Rosemary cherry tomato focaccia
When I have a dinner party or really party of any sort, it’s pretty much a guarantee that I will make bread if time possibly allows. As I said in my prior post about focaccia, this really is about the easiest type of yeast bread you can possibly make. It’s just not hard to do – very few ingredients, mix them together, let them rise, put it on a baking sheet. The best timing for this is on a Saturday when you can make it in the afternoon and let it have plenty of time to rise before people come over, but sometimes you can also make the dough the night before, wait till it rises, put it in the fridge overnight to stop the rising process, and then take it out of the fridge and continue the bread shaping process the next day. Yes, making bread is certainly more of a time commitment than some other baked goods, but it is just so worth it. The smell of freshly baking bread when guests come in is just a kickass hostess move in my opinion.
This is a great savoury focaccia and goes amazingly well with fresh roasted garlic. (You know, when you roast a whole head of garlic until it’s so soft that you can just take it out of the clove and spread it on something? Do that on this.)
Rosemary cherry tomato focaccia (adapted from Technicolor Kitchen)
Ingredients (serves 6-8)
2 teaspoons granulated sugar
1½ teaspoons dried yeast
500g all purpose flour
100ml extra-virgin olive oil + extra for greasing and drizzling
¾ teaspoon table salt
200g cherry tomatoes, halved
5-7 rosemary sprigs (you can also use fresh thyme, or both)
sea salt (Maldon preferred, obviously) and freshly ground black pepper
In a large bowl combine sugar, yeast and ¼ cup (60ml) warm water. Mix with a fork and stand in a warm place until foamy (5 minutes). To the yeast mixture add about half the flour, oil, table salt and 200ml room temperature water (so warm-ish). Stir until combined, then slowly add the rest of the flour and mix in until a soft smooth dough forms. Now it’s kneading time – with flour-coated hands, turn the dough out onto a floured surface, adding more flour to the dough if necessary if it’s too sticky, and knead the dough until it’s easy to handle and comes together well. I like doing this for about 5 minutes – you don’t want to over-knead, but it is really relaxing/satisfying to just knead dough. (Seriously.) Transfer to a large bowl sprayed with non-stick spray, turn to coat, cover with plastic wrap and/or a tea towel and stand until doubled in size (at least 1 hour). Spray a baking sheet with non-stick cooking spray.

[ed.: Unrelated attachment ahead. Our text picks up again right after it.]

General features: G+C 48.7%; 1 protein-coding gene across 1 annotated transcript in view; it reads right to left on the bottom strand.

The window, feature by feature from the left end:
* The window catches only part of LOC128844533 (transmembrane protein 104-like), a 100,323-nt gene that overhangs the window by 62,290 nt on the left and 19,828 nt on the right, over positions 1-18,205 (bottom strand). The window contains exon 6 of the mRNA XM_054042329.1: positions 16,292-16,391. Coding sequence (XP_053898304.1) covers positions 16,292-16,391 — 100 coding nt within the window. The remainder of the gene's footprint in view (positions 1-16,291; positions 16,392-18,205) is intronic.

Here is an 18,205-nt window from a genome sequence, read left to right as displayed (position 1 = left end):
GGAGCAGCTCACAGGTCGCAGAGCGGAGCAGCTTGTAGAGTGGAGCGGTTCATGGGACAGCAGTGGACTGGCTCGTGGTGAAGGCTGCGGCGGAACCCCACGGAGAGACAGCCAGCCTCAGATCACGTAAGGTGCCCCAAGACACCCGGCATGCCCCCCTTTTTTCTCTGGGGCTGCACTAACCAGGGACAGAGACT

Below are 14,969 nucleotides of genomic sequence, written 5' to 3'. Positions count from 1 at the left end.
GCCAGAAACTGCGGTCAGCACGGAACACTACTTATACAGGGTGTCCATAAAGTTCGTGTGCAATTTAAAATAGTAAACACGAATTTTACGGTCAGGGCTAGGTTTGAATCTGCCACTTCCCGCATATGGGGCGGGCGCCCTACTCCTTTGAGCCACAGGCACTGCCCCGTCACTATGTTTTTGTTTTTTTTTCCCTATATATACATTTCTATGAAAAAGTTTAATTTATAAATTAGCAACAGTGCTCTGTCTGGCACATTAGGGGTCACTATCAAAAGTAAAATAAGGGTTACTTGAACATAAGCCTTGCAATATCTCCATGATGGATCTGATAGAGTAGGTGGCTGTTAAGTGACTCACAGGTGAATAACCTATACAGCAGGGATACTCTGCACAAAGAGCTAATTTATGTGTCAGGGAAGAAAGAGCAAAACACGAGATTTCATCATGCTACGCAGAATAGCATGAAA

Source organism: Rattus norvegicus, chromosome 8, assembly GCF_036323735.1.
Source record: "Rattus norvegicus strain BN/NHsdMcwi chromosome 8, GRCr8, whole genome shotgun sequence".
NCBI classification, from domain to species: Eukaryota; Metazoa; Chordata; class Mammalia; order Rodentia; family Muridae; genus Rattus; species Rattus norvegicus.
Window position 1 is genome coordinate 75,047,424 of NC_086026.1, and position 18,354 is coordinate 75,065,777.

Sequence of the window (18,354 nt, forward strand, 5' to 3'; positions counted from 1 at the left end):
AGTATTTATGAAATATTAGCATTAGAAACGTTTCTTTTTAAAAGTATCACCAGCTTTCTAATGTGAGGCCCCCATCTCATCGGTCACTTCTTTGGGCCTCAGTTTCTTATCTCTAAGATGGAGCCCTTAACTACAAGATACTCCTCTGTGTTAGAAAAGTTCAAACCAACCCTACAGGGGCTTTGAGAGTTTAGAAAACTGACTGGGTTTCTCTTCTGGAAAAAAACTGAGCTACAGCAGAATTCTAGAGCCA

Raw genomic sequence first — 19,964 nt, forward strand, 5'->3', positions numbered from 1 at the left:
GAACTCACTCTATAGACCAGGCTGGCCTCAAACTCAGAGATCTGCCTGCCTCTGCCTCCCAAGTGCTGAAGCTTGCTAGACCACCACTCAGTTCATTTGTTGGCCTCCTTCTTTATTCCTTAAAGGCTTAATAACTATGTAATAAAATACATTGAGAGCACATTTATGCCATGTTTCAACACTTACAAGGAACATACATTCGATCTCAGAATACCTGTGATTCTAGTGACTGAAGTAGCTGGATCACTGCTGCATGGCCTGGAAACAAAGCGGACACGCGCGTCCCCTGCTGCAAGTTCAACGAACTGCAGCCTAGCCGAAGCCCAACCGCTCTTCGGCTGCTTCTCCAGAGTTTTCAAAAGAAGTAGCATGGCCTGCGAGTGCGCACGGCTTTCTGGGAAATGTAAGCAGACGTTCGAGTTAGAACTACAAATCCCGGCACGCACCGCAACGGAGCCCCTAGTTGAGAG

Transfer the dough to the prepared pan and, using your hands, shape it into a rectangle that covers the entire sheet. Cover with a tea towel and let it rise again – this can be shorter (about 30 minutes) or you can let that rise for an hour or two as well, depending on your timing.
Preheat oven to 200°C/400°F. Press tomatoes cut-side up into dough, scatter with the rosemary, drizzle with oil, and sprinkle sea salt and black pepper all over it. Bake until golden and cooked through (15-18 minutes). Keep an eye on it as overbaked/burned bread is the worst feeling ever. It will be a lovely golden colour and smell heavenly when it’s done, although it really smells amazing starting from minute 7.
Told you this isn’t a photography blog. So here’s the dough. Forgot to capture the how-to of making the dough because I did it so fast. (Not to brag – you can do it that fast too – this dough literally comes together in <15 minutes.)
I definitely recommend anyone wanting to throw a little dinner party to invest the time in making some bread – all you need that you might not normally have on hand is yeast, and once you’ve made fresh bread once, everyone in your life will want you to do it repeatedly.